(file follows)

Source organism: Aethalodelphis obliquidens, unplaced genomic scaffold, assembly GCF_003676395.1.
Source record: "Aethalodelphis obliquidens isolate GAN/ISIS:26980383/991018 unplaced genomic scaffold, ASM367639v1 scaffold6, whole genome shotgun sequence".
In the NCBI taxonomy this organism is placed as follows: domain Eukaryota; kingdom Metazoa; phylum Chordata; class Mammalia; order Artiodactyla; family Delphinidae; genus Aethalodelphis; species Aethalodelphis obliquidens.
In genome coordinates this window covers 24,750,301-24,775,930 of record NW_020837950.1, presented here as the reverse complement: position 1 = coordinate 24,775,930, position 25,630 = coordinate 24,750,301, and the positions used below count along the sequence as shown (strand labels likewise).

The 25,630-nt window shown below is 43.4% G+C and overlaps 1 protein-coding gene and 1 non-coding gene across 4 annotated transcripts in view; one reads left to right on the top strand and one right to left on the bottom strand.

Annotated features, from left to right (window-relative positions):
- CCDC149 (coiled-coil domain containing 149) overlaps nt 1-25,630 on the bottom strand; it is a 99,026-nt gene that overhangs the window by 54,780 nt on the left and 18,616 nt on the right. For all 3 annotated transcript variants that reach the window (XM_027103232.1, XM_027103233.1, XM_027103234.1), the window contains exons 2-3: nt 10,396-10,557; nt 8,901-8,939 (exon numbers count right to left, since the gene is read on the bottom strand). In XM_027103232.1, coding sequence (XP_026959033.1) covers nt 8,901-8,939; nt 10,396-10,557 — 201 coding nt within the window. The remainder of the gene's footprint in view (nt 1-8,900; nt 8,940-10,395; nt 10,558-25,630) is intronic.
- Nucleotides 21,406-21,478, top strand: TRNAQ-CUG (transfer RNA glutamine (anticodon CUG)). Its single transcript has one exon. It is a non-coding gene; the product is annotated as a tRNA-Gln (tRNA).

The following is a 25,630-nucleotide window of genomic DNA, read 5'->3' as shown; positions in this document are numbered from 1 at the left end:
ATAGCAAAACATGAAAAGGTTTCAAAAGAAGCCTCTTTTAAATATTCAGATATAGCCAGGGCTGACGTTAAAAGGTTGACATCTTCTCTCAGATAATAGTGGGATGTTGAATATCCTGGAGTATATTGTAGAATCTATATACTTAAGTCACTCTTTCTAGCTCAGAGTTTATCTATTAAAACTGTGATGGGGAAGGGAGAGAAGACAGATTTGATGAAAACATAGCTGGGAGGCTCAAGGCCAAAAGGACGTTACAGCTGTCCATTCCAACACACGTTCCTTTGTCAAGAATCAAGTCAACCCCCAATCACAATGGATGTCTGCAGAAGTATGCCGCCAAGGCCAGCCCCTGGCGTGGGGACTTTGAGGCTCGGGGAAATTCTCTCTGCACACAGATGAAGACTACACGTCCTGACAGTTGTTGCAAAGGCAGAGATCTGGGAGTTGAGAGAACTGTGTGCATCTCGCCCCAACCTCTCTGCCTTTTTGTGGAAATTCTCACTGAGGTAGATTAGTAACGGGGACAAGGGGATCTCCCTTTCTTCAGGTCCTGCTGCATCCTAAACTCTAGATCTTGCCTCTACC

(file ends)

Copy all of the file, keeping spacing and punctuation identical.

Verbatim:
Source organism: Aethalodelphis obliquidens, unplaced genomic scaffold, assembly GCF_003676395.1.
Source record: "Aethalodelphis obliquidens isolate GAN/ISIS:26980383/991018 unplaced genomic scaffold, ASM367639v1 scaffold6, whole genome shotgun sequence".
In the NCBI taxonomy this organism is placed as follows: domain Eukaryota; kingdom Metazoa; phylum Chordata; class Mammalia; order Artiodactyla; family Delphinidae; genus Aethalodelphis; species Aethalodelphis obliquidens.
In genome coordinates this window covers 24,750,301-24,775,930 of record NW_020837950.1, presented here as the reverse complement: position 1 = coordinate 24,775,930, position 25,630 = coordinate 24,750,301, and the positions used below count along the sequence as shown (strand labels likewise).

The 25,630-nt window shown below is 43.4% G+C and overlaps 1 protein-coding gene and 1 non-coding gene across 4 annotated transcripts in view; one reads left to right on the top strand and one right to left on the bottom strand.

Annotated features, from left to right (window-relative positions):
- CCDC149 (coiled-coil domain containing 149) overlaps nt 1-25,630 on the bottom strand; it is a 99,026-nt gene that overhangs the window by 54,780 nt on the left and 18,616 nt on the right. For all 3 annotated transcript variants that reach the window (XM_027103232.1, XM_027103233.1, XM_027103234.1), the window contains exons 2-3: nt 10,396-10,557; nt 8,901-8,939 (exon numbers count right to left, since the gene is read on the bottom strand). In XM_027103232.1, coding sequence (XP_026959033.1) covers nt 8,901-8,939; nt 10,396-10,557 — 201 coding nt within the window. The remainder of the gene's footprint in view (nt 1-8,900; nt 8,940-10,395; nt 10,558-25,630) is intronic.
- Nucleotides 21,406-21,478, top strand: TRNAQ-CUG (transfer RNA glutamine (anticodon CUG)). Its single transcript has one exon. It is a non-coding gene; the product is annotated as a tRNA-Gln (tRNA).

The following is a 25,630-nucleotide window of genomic DNA, read 5'->3' as shown; positions in this document are numbered from 1 at the left end:
ATAGCAAAACATGAAAAGGTTTCAAAAGAAGCCTCTTTTAAATATTCAGATATAGCCAGGGCTGACGTTAAAAGGTTGACATCTTCTCTCAGATAATAGTGGGATGTTGAATATCCTGGAGTATATTGTAGAATCTATATACTTAAGTCACTCTTTCTAGCTCAGAGTTTATCTATTAAAACTGTGATGGGGAAGGGAGAGAAGACAGATTTGATGAAAACATAGCTGGGAGGCTCAAGGCCAAAAGGACGTTACAGCTGTCCATTCCAACACACGTTCCTTTGTCAAGAATCAAGTCAACCCCCAATCACAATGGATGTCTGCAGAAGTATGCCGCCAAGGCCAGCCCCTGGCGTGGGGACTTTGAGGCTCGGGGAAATTCTCTCTGCACACAGATGAAGACTACACGTCCTGACAGTTGTTGCAAAGGCAGAGATCTGGGAGTTGAGAGAACTGTGTGCATCTCGCCCCAACCTCTCTGCCTTTTTGTGGAAATTCTCACTGAGGTAGATTAGTAACGGGGACAAGGGGATCTCCCTTTCTTCAGGTCCTGCTGCATCCTAAACTCTAGATCTTGCCTCTACC